2019 | Government

New County Procurement Director Vows To Foster Business-Friendly Atmosphere

County Council confirms another top-level cabinet member

Ash Shetty


Montgomery County’s new procurement director, Ash Shetty, thinks it’s time for the county to streamline processes to make the department more friendly to businesses — a touchstone of County Executive Marc Elrich’s campaign platform to make county government more efficient.

Shetty, 39, was confirmed unanimously by the Montgomery County Council Tuesday as the next procurement director. He will oversee an office that is responsible for working with businesses to acquire goods and services and its dealings with contractors.

The county bought more than $1 billion in goods in services during fiscal 2018, which included everything from recycling materials to drug screening services.

Shetty, who is married to state delegate Emily Shetty, a Kensington Democrat, formerly worked at a number of private-sector management consulting firms, including the last nine years at Arlington, Virginia-based Gartner in a senior-level management position.

While being interviewed by County Council members, he said one of his goals as procurement director is to implement a color-coded procurement process map, where if a contractor is determined not to pose risks, they may skip some of the steps that contractors now follow. The concept is similar, he said, to the Transportation Security Administration’s PreCheck program, where select passengers may go through security without removing their shoes or other articles of clothing.

“At the end of the day, some of this comes down to better communication,” he said.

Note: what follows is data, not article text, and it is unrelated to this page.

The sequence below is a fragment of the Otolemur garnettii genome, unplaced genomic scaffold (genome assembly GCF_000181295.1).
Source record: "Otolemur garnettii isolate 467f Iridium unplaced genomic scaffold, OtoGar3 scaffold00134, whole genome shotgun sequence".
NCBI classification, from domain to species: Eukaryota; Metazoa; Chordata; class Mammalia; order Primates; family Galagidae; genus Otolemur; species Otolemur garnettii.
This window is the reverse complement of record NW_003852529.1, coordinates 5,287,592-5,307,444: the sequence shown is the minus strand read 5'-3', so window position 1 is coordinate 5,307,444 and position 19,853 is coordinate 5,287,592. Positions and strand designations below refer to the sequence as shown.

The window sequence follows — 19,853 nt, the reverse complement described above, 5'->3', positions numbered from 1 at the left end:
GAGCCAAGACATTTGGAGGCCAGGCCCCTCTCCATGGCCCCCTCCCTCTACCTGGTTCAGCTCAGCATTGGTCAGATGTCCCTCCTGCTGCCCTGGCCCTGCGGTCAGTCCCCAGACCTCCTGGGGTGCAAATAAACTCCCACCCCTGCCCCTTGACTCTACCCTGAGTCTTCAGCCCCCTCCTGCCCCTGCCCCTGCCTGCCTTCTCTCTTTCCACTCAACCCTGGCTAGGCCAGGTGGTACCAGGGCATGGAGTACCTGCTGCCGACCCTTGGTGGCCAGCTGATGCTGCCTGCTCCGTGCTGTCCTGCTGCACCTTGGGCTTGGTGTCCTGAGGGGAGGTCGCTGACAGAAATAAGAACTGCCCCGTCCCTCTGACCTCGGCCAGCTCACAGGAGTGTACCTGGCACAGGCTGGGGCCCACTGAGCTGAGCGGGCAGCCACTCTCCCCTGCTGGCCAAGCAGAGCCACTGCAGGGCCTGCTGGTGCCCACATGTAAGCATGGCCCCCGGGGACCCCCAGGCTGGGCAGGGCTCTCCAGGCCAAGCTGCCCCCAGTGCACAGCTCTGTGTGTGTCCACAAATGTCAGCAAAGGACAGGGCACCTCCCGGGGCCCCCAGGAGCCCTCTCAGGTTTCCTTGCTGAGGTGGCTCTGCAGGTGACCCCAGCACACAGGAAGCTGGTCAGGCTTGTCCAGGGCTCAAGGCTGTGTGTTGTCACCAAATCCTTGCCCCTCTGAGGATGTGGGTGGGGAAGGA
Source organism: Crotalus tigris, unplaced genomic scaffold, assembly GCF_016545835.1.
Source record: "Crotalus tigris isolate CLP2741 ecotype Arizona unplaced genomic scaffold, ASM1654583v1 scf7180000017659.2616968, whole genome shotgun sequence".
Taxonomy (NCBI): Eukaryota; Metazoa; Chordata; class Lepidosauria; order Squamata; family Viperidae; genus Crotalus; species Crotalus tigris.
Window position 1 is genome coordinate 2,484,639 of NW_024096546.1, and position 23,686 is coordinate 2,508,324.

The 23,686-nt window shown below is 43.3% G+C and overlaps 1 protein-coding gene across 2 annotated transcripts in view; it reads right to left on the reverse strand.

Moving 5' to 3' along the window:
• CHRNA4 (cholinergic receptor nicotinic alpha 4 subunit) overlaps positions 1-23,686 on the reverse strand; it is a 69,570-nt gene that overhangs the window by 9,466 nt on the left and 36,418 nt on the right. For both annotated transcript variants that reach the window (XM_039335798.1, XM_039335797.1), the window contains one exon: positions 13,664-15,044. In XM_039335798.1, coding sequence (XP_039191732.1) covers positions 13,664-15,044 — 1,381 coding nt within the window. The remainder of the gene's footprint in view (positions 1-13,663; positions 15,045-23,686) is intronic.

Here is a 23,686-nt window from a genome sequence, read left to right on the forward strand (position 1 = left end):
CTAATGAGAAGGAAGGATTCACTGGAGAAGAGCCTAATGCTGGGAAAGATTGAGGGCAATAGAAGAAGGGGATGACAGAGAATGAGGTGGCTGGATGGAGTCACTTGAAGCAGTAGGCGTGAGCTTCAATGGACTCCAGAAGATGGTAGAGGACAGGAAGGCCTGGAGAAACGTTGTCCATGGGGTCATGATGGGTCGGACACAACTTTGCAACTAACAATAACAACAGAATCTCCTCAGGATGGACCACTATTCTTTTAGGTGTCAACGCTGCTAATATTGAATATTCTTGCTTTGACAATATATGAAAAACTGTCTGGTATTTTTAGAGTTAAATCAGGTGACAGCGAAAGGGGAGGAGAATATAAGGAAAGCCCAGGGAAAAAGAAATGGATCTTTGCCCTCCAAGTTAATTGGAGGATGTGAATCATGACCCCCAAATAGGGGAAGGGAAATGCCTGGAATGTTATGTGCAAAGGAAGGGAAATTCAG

Shetty said he doesn’t want the office to attract more negative attention from the public than the overall positive role that the procurement office serves.

“When they [bidders] don’t succeed it’s very easy for them to give up. If somebody goes through the trouble to participate in our process, we owe it to them to come back again,” he said.

Chief Administrative Officer Andrew Kleine said Shetty is ideal for the role because he has worked to oversee public-private partnerships.

“He has ideas for turning procurement from a frustrating bureaucracy into dollars better spent,” Kleine said.

Council members were enthusiastic about Shetty’s new outlook on the county’s approach to procurement.

“I spent a lot of time at the state level doing procurement… and I think the amount of times you talked about the lack of competition having a cost is encouraging,” said Council member Andrew Friedson, who previously worked in Comptroller Peter Franchot’s office as a senior policy adviser.

Council member Evan Glass said that he too understands the frustration that business owners have had with the procurement office, recalling difficulties he had as a small business owner where a contract was written in “cookie cutter design” where the terms couldn’t be modified.

“Thankfully we weren’t fully reliant on that for a full fiscal year. [The department] can’t operate that way, and there are real businesses operating outside of this scope that would love to work with the county but have given up,” he said.

Council member Hans Riemer also was complimentary during the interview, but has said he is worried that some of Elrich’s appointees to senior level positions lack the crucial element of prior experience in Montgomery County government.

Shetty will be paid a base salary of $190,000, which is the same as his predecessor Cherri Branson earned in 2018.

With Shetty’s confirmation Tuesday, Elrich still has a number of senior cabinet members yet to appoint.

Those include a replacement for Police Chief Tom Manger, who will retire in April, along with permanent directors for the departments of human resources, housing and community affairs, health and human services and libraries. Elrich also has yet to appoint special assistants to serve in his office.

Three of the positions Elrich has yet to appoint, the libraries, housing and HHS directors, are currently receiving applicants from across the country due to an executive search being performed by the Bethesda recruiting firm Krauthamer & Associates, which was hired by the county in December.

More than 50 have applied for each position, and are  being interviewed, said partner Gregg Moser. Moser said the applicants live as far away as California.

“We’ve been looking for the best candidates and referral sources and that’s taken us to all these locations,” he said.

Dan Schere can be reached at Daniel.schere@bethesdamagazine.com